Amazon isn't, however, disclosing how much the credit will be. Amazon Web Services accounts for only a small percentage of Amazon's total revenue. However ,the company does have high hopes for the business. The Web service rents out computer time by the hour.
The outage took place at a data center near Dulles Airport outside of Washington, D.C. and was a major stumble for Amazon's service. The company is still trying to restore some of the computers brought down in the incident which started eight days ago.
In a post-mortem report that was released today, Amazon, which is based out of Seattle, stated that human error set off the outage. An automated error-recovery mechanism then went out of control causing many computers to become stuck in recovery mode.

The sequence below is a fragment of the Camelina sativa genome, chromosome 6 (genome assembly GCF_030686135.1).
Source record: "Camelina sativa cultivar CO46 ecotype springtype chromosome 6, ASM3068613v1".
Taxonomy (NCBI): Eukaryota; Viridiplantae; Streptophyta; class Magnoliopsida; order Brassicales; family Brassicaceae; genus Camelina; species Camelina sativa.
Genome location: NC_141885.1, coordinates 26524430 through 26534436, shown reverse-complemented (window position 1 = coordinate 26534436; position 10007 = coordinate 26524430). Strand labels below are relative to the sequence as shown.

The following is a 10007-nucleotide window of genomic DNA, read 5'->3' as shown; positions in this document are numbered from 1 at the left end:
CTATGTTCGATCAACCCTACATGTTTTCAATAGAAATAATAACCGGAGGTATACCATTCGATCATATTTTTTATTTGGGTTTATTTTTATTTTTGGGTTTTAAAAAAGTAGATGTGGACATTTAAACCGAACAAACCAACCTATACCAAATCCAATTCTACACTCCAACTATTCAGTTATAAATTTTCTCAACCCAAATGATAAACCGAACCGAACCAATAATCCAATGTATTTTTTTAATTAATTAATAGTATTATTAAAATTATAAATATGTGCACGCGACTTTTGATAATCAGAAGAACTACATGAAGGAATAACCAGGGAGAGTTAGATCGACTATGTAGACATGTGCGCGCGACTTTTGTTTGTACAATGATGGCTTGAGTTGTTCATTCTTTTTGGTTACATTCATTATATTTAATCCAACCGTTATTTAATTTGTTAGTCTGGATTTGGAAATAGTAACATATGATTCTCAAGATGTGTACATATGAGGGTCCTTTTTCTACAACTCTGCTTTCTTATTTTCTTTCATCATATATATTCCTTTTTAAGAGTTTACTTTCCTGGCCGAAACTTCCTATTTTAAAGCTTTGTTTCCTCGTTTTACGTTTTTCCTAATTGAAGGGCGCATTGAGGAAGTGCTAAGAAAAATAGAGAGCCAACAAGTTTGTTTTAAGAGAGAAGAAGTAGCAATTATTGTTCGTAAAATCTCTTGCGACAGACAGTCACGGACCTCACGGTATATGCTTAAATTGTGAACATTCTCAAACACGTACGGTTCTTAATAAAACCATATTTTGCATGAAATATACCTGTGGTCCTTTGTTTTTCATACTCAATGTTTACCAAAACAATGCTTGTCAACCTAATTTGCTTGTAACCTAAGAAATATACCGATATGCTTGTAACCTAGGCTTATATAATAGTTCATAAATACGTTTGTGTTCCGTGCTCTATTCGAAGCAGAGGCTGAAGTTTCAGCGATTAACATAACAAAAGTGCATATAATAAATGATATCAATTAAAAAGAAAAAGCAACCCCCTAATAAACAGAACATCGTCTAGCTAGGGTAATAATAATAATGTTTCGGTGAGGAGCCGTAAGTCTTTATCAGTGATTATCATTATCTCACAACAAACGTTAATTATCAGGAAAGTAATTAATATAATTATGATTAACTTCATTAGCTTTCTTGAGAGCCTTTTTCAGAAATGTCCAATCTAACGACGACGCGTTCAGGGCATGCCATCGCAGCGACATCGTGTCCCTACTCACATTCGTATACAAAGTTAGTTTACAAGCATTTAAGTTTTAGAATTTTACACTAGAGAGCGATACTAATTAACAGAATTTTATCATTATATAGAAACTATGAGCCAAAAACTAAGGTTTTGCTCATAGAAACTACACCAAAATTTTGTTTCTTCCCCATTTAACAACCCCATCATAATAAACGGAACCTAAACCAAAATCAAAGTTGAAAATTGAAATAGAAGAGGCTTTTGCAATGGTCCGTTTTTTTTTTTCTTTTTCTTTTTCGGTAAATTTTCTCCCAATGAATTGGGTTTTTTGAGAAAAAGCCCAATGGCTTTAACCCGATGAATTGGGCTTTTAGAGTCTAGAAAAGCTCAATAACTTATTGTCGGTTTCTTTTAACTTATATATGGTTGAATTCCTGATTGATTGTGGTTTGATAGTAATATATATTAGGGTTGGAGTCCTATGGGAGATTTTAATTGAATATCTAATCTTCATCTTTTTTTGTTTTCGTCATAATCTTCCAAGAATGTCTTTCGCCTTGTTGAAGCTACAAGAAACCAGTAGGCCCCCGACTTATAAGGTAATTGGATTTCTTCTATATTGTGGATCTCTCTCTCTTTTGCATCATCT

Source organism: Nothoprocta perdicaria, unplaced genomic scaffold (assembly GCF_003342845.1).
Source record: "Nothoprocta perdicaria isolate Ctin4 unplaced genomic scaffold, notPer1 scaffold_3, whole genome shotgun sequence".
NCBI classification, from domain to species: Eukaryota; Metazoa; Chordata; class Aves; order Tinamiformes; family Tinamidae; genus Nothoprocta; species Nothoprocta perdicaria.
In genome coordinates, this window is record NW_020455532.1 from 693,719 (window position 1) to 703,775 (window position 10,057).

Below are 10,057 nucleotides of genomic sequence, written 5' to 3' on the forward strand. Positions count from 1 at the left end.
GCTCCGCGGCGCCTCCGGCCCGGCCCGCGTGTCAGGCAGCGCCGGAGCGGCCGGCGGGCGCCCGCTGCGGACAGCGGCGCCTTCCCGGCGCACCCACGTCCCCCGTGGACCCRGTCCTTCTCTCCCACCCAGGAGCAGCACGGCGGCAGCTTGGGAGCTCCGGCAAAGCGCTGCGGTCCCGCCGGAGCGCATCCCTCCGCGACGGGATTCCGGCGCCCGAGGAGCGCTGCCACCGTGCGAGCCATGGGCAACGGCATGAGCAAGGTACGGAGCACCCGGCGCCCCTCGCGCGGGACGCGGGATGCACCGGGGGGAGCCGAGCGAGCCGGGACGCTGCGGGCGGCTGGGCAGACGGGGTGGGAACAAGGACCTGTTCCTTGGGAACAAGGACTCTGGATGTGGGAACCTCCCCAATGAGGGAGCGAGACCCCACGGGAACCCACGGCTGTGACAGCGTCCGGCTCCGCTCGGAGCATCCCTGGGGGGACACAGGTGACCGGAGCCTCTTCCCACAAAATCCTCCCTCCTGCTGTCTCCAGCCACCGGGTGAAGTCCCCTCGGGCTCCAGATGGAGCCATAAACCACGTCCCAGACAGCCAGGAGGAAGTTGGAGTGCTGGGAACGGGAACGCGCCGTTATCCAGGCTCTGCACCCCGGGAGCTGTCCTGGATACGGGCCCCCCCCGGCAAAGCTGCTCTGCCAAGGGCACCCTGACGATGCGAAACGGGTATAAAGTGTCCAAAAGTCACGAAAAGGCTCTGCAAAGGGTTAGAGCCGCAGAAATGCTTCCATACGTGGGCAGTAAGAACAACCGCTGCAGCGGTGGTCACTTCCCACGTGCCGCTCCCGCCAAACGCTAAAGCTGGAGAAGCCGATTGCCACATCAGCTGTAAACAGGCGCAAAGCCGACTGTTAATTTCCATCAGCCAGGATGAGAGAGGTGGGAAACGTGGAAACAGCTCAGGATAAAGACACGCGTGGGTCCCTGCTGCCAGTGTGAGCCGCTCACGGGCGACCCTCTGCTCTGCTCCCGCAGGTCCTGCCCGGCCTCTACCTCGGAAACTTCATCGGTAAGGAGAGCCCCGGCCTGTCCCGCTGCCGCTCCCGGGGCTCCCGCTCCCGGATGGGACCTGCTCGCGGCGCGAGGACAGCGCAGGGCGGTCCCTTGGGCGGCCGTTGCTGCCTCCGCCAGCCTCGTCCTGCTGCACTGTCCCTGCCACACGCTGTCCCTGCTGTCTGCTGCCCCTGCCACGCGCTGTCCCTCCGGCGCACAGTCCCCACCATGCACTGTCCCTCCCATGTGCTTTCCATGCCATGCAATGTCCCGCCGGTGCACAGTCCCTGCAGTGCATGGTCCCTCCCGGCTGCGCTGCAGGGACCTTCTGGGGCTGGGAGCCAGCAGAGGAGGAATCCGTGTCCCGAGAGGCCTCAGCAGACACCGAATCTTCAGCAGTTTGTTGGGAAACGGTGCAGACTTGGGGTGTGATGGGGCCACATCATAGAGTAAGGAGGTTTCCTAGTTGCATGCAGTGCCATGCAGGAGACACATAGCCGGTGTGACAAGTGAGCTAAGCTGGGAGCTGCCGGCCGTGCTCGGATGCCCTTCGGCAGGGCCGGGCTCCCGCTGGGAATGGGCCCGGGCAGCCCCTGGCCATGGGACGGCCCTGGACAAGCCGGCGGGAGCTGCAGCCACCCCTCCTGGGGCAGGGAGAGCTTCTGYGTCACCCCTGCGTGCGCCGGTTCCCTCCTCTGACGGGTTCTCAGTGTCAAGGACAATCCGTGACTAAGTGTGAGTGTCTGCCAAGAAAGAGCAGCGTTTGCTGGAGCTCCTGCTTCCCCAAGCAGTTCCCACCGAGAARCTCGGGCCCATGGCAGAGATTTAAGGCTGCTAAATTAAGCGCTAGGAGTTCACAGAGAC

Amazon set up the service in a way to provide redundancy by letting computers in a different zone of availability take over if another one fails. Amazon stated that customers who were set up properly to run their computing tasks over multiple zones were largely unaffected, however, that error made it difficult to switch zones on a whim. It is, however, making changes to prevent that error from recurring.
The 10-day credit applies to each and every customer using the zone that went down, despite whether they were directly affected or not. Amazon has also not revealed exactly how many customers were affected.
Source: Associated Press - Amazon apologizes for server outage